Some controversial comments have dubbed COVID-19 the ‘China Virus’. But a new study suggests that, at least in the case of Canada’s epidemic, China may not be the main culprit.
The study involved Canadian and American scientists doing a deep dive into an ‘unprecedented’ international database of DNA of the virus. As the National Post reports, the results show that, “More than half the imported variants of the pathogen that led to outbreaks in Canada likely came from the United States.”
Researchers traced 402 ‘sublineages’ of the virus that caused outbreaks in Canada back to other countries. 218 appeared to have originated from the U.S.
Other sources, including Russia, India, Italy and the U.K. were distant runners-up behind the American numbers. The next closest was Russia at 29.
And while the COVID-19 virus is still believed to have originated in China, which the National Post notes has been “widely criticized for initial attempts to obscure the emergence of the virus… allowing it to spread,” travel from China to Canada accounts for “relatively little transmission” here. The study found that China itself was the origin of only two of the sublineages that resulted in outbreaks in Canada.
The authors explained that their study demonstrates how much we are “interlinked with other countries and between provinces.” Their findings have implications for Canada’s COVID-19 policies: past, present – and possibly future.
“Every single importation was an opportunity that the government had to intervene,” said Angela McLaughlin, the UBC doctoral student who co-authored the paper with Dr. Jeff Joy and others.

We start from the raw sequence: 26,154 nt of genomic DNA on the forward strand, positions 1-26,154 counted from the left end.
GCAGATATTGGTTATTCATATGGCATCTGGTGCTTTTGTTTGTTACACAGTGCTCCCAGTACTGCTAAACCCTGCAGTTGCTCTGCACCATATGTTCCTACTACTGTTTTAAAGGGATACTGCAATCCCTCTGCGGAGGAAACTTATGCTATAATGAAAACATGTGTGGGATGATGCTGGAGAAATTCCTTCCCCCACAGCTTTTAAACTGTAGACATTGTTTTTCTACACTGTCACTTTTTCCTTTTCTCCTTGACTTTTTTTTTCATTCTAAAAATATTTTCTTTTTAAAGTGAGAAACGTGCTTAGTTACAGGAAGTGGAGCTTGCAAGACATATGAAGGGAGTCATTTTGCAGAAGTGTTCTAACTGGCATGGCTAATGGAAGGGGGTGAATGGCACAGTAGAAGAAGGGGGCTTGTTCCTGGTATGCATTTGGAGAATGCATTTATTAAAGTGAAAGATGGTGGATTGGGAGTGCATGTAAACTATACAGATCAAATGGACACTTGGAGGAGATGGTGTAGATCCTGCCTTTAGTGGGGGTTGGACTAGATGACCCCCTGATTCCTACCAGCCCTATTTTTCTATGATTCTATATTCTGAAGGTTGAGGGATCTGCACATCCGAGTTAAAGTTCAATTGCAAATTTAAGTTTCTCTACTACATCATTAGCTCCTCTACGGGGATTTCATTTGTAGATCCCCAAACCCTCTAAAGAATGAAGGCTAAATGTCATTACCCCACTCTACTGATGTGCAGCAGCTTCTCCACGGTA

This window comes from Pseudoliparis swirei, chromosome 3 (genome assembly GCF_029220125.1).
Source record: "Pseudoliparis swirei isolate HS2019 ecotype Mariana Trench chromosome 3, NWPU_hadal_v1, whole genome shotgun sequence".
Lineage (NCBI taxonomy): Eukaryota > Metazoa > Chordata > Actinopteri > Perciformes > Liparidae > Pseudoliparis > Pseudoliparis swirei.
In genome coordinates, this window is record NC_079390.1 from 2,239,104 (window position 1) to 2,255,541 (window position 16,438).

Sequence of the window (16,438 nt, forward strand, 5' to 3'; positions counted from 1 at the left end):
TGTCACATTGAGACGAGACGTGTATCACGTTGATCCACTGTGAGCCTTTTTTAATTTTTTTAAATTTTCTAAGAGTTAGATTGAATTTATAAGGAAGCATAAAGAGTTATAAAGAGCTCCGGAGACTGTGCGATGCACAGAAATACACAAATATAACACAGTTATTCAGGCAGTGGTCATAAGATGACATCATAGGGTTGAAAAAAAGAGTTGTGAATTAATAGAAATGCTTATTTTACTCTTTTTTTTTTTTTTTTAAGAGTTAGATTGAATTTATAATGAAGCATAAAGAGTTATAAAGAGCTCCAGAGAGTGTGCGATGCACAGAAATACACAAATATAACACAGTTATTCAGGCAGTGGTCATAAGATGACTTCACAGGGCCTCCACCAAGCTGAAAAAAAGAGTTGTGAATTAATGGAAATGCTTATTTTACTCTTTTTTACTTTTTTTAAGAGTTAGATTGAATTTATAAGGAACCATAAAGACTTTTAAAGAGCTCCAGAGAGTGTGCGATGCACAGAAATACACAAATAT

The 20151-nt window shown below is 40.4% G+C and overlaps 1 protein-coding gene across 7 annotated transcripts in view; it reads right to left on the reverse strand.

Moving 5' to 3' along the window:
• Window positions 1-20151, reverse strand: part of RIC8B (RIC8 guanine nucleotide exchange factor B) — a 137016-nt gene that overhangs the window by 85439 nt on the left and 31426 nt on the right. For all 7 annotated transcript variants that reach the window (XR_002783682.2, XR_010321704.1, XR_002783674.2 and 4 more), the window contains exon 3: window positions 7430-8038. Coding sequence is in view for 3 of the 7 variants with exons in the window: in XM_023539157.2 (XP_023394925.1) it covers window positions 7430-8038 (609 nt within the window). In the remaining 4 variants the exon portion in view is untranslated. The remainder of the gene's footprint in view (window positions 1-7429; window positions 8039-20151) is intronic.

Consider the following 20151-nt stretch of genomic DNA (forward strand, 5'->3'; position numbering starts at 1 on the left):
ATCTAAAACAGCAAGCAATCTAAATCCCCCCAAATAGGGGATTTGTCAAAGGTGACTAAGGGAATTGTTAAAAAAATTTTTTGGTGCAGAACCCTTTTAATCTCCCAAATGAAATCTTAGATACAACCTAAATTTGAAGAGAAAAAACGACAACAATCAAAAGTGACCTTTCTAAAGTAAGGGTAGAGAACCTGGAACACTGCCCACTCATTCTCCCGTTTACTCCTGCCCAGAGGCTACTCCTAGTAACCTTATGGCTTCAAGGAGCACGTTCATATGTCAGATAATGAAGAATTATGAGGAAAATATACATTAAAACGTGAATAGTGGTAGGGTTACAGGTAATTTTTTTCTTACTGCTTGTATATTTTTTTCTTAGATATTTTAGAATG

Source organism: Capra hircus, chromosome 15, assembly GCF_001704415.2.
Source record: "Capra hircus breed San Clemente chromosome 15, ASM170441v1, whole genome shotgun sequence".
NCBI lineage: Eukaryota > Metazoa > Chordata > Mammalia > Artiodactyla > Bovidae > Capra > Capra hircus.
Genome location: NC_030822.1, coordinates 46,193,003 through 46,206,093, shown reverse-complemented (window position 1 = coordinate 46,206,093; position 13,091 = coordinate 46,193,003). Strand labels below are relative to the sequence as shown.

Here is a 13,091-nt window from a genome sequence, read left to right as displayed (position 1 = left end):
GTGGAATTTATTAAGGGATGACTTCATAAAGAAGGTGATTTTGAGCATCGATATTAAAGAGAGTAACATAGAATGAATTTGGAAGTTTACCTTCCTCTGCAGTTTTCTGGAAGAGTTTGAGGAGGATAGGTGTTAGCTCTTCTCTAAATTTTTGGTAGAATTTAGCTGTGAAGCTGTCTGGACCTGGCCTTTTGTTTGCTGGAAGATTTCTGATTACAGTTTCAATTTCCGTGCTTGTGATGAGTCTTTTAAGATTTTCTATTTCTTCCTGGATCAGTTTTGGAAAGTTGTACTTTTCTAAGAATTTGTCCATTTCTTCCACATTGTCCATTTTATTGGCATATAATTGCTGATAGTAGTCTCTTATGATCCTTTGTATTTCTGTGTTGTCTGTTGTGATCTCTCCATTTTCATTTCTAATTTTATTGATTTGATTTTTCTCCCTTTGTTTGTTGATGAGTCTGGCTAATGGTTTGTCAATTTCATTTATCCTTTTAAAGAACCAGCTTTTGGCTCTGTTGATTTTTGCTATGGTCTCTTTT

She added, “Early and strict interventions are the way to go,” praising the stringent 14-day hotel quarantines imposed on arrivals by the governments of Australia and New Zealand.
Taking that route, rather than the path the Canadian government has taken, she said would mean, “You don’t have to have this stretched-out, low-level lockdown going on for so long, which I think has generated so much public apathy around the issue (in Canada).”
The study also raises another enormous issue: “how to make the world’s longest undefended border more virus-tight.” McLaughlin added, “if data indicates that truck drivers are a significant source of virus importation, it might make sense to have handovers of freight at the border so the drivers themselves don’t cross over.”
The researchers also questioned travel within Canada. The findings concluded that Canada’s most populous provinces, ON and QC, were “the destinations for about 80 per cent of the imported viruses identified.”
Restrictions on inter-provincial travel, like the ‘Atlantic Bubble’, would have helped limit the spread of COVID-19 in Canada, they concluded.
But the researchers did not say whether increased restrictions – including between provinces – now would help Canada get a handle on a crippling third wave of the epidemic.